A joint walk with the Cumbria and Lancashire Branches - place and details available nearer the time.
Species to look out for
The county of Cumbria is located where the boundaries of southern and northern species of butterfly overlap which goes some way to explaining why 41 species are recorded, rather high for a county this far north.
We have the Mountain Ringlet and Scotch Argus that cannot be seen anywhere else south of the Scottish border. Large Heath are found on the Solway and Morecambe Bay mosses, the Small Blue is present on Brownfield sites on the west coast and Marsh Fritillary fly on a few grassland sites in the north and west.
The limestone woodlands and grasslands bordering Morecambe Bay are the UK stronghold of the rare High Brown Fritillary and are also home to Pearl Bordered Fritillary, Northern Brown Argus, Silver Washed Fritillary and Duke of Burgundy.
Find out more about butterfly surveys run in the Cumbria region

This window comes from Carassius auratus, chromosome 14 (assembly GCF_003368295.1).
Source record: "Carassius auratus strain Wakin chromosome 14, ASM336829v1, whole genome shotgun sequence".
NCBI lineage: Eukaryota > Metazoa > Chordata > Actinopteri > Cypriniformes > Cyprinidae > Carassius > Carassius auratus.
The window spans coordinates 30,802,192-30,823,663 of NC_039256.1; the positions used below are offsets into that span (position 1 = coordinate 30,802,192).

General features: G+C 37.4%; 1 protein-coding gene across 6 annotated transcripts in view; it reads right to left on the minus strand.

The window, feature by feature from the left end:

Join the Cumbria Branch at this Big Butterfly Count event, where we hope to see Scotch Argus butterflies plus, hopefully, another dozen common species. There will be a short walk to the old railway line, then a couple of miles walk along the former track bed. This event takes place during Big Butterfly Count.
Join the Cumbria Branch on a walk around the town, its gardens and parks, looking especially for buddleia plants with Small Tortoiseshell, Peacock, Comma, Painted Lady and Red Admiral butterflies.
A new colony of one of Europe’s rarest butterflies has been discovered on an RSPB reserve in Cumbria, marking a new milestone for a reintroduction project.
More than three-quarters of the UK’s butterflies have declined in the last 40 years with some common species suffering significant slumps, a major scientific study has revealed.
Could millions of Painted Ladies descend this summer?